After two weeks of the internet chewing up and spitting out the controversial finish to the first ever womenâ€™s Money in the Bank ladder match in WWE history, we have our true winner. Same as the first, Carmella walked out of the arena with the prestigious briefcase that, in storyline terms, guarantees her a Smackdown Womenâ€™s Championship match at a time of her choosing. Except this time, she did it herself, without the help of a man.
Whatever your expectations of LaVar Ball's WWE debutâ€”and I say "debut" because it would be foolish to assume this is his last appearanceâ€”they were met. If you thought this would be the most idiotic, nonsensical celebrity wrestling angle since David Arquette won the WCW World Heavyweight Championship, you'd be right. The father of the No. 2 overall pick in the 2017 NBA draft, Lonzo Ball, took his shirt off and performed a karate exhibition.
Welcome back to The B/R Mag Show, your weekly dose of sports, culture...and sports culture. First, hosts Dave Schilling and Natalie Weiner break down The Sports-Culture Power Rankings. Of course we trust The Process, but can it win out over both Diana Taurasi and the terrible tweets of Dwight Howard? Listen and learn. Then, we sit down with Josiah Johnson and Quinn Hawking, former UCLA basketball benchwarmers and creators of Legends of Chamberlain Heights, which is now in Season 2 on Comedy Central.
Muck Rack makes it simple to find people, tweets, or articles that mention any name, keyword, company, hashtag etc. We've compiled this guide to help you make the most of your search.
Selecting a term
Start searching tweets, articles from media outlets, articles mentioned in tweets, journalists'
names, titles and bios with some suggested searches:
Companies or Topics (e.g. iPhone, Microsoft)
Phrases (e.g. "cloud computing") — use quotes to keep the terms together
Twitter handles (e.g. @username) — returns those who have mentioned or replied to
Names (e.g. "David Pogue")
Hashtags (e.g. #sxsw, #london2012)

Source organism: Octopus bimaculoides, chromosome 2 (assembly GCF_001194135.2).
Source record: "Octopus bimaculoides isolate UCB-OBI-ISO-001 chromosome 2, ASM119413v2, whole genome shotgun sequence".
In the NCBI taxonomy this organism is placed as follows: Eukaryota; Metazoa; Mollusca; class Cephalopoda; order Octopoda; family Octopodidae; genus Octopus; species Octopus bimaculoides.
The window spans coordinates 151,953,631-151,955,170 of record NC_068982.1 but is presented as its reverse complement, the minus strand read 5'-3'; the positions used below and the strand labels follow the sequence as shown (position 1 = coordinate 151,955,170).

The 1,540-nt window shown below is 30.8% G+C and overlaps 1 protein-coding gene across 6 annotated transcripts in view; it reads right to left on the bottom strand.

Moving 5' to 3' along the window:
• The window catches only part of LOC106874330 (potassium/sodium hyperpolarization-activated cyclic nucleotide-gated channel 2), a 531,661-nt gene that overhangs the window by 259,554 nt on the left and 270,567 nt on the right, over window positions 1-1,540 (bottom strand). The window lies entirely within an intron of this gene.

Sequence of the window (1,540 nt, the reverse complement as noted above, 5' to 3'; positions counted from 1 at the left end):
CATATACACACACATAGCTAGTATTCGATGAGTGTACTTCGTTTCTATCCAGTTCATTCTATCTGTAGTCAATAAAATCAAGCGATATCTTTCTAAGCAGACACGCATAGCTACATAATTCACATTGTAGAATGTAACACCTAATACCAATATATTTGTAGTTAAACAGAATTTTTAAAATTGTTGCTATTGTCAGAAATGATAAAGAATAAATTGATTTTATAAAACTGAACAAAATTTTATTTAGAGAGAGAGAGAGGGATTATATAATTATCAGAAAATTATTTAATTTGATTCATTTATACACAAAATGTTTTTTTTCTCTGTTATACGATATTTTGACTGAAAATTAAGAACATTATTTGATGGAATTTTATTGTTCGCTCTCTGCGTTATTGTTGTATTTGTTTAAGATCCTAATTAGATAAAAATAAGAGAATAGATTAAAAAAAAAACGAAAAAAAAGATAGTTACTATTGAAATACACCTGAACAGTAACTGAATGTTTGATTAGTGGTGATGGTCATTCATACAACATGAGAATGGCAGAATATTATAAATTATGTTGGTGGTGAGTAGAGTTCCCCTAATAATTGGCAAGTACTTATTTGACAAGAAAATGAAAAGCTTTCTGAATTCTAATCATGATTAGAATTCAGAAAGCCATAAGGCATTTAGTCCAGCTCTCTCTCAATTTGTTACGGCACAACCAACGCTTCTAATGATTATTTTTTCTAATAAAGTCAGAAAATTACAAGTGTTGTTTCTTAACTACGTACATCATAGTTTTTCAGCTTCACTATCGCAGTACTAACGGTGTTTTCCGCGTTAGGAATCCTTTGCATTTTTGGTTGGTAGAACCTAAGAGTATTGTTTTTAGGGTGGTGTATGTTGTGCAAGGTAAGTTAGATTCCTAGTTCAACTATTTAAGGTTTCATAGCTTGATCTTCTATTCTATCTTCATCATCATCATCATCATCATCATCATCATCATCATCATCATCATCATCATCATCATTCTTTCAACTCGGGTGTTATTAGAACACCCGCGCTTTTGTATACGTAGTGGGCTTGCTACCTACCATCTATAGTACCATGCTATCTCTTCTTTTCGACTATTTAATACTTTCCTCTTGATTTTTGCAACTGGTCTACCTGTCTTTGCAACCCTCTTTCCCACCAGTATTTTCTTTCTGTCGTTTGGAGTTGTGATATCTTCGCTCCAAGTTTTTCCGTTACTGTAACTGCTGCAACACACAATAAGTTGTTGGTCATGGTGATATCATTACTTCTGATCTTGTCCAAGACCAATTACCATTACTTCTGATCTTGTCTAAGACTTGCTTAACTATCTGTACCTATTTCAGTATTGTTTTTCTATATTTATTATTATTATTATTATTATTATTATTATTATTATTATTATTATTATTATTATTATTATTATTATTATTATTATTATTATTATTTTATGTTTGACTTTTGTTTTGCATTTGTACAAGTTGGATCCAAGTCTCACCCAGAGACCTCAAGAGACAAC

Bio details (e.g. vegan, Olympics, father)
Muck Rack's Advanced Search allows for many boolean operators.
Find results that mention multiple specified terms, use AND or
+. For example, ensure each result contains both Elon Musk and Mark Zuckerberg by
searching Obama AND Romney or Obama + Romney.
Use the operators OR or , to broaden your search when you'd like either of
multiple terms to appear in results. (This is the default behavior of our search when no operators
are used.) For example, search for democrat OR republican to find results that refer to
Democrats and/or Republicans.
Use NOT or - to subtract results from your search. For
example, searching Disney will yield results about the Walt Disney Company as well as Walt Disney
World Resort. To exclude mentions of Disney World, search for Disney -World or Disney
When using one of these operators with a phrase, enclose it in quotation marks. For example, you can
find results about smartphones excluding Apple's iPhone 4S by searching smartphone -"iPhone
Exact case matching or punctuation
If you're searching for a brand name or keyword that relies on specific punctuation marks or capitalization, you can
find results that match your exact query by adding matchcase: before the keyword you're searching for, like matchcase:E*TRADE .
Use parentheses to separate multiple
boolean phrases. For example, to find journalists talking about having fun in Disney World or
Disneyland, search for ("disney world" OR disneyland) AND fun.
An asterisk can be used to search for any variation of a root word truncated by the asterisk. For example, searching for admin* will return results for administrator, administration, administer, administered, etc.
A near operator is an AND operator where you can control the distance between the words. You can vary the distance the near operation uses by adding a forward slash and number (between 0-99) such as strawberries NEAR/10 "whipped cream", which means the strawberries must exist within 10 words of "whipped cream".